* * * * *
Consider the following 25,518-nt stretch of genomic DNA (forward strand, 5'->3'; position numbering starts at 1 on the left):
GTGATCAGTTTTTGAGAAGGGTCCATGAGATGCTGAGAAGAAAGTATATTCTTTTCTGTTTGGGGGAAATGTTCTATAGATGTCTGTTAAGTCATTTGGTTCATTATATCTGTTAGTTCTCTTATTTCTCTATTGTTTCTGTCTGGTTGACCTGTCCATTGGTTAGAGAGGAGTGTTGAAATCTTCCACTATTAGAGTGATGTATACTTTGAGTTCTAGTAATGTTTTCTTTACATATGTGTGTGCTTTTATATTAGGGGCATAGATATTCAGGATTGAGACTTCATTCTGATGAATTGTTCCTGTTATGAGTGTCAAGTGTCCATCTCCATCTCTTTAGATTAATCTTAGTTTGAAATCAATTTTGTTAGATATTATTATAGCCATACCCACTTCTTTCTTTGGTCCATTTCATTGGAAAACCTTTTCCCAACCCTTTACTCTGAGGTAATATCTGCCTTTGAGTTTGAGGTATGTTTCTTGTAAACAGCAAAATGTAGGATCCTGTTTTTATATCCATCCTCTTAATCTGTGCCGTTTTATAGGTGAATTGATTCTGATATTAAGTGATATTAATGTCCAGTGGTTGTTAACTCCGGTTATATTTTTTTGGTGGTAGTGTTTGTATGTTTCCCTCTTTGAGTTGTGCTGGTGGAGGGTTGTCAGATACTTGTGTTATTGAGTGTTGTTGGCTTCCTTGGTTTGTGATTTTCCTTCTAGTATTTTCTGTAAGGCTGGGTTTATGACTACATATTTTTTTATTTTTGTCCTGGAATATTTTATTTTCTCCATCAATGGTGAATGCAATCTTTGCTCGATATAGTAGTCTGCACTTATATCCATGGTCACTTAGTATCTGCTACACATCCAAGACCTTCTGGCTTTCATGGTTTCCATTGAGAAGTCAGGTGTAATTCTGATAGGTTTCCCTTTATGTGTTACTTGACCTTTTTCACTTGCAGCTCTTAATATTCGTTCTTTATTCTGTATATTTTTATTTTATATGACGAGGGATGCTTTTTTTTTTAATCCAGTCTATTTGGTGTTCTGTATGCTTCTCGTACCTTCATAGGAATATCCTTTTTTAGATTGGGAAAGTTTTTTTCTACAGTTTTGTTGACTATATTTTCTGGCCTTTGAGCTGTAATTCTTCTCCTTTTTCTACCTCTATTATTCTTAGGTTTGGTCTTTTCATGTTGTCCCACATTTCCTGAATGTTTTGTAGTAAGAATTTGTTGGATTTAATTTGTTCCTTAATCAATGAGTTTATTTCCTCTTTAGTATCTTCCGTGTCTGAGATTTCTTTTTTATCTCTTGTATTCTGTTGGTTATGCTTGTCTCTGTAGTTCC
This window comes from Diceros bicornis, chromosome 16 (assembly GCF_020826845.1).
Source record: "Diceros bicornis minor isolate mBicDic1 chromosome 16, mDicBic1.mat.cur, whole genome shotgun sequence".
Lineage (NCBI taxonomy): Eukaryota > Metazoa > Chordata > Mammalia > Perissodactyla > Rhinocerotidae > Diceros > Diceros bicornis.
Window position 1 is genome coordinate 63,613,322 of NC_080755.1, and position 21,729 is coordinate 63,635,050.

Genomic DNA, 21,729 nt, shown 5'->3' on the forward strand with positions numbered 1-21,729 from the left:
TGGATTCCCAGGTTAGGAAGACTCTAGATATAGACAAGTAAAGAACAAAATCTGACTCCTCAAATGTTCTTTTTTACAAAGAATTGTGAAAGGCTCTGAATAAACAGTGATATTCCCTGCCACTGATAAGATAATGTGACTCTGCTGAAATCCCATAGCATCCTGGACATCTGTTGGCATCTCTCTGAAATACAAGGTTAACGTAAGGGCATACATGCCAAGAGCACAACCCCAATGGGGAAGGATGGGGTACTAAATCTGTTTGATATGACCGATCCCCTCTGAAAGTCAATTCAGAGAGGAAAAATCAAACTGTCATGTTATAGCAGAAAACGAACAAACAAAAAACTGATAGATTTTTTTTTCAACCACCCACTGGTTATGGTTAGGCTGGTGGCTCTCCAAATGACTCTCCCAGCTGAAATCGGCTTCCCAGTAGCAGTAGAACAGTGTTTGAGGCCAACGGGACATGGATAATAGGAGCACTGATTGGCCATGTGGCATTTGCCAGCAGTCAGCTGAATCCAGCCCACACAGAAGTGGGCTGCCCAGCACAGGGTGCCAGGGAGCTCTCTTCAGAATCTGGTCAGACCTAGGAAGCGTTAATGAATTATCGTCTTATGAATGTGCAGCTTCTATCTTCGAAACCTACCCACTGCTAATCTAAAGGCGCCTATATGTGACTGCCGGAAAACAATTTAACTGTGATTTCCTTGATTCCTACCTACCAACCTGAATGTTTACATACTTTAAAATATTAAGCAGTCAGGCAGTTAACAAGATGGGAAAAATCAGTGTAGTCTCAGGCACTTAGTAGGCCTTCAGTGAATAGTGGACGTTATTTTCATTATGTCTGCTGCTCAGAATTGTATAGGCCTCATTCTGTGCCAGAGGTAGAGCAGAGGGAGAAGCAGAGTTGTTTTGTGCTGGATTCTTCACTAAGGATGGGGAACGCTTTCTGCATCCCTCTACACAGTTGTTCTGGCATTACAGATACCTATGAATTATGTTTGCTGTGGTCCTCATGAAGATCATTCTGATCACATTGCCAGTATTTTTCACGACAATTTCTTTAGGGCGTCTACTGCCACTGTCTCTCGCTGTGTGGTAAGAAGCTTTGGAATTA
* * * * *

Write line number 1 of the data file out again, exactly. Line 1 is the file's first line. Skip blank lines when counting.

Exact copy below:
Consider the following 25,518-nt stretch of genomic DNA (forward strand, 5'->3'; position numbering starts at 1 on the left):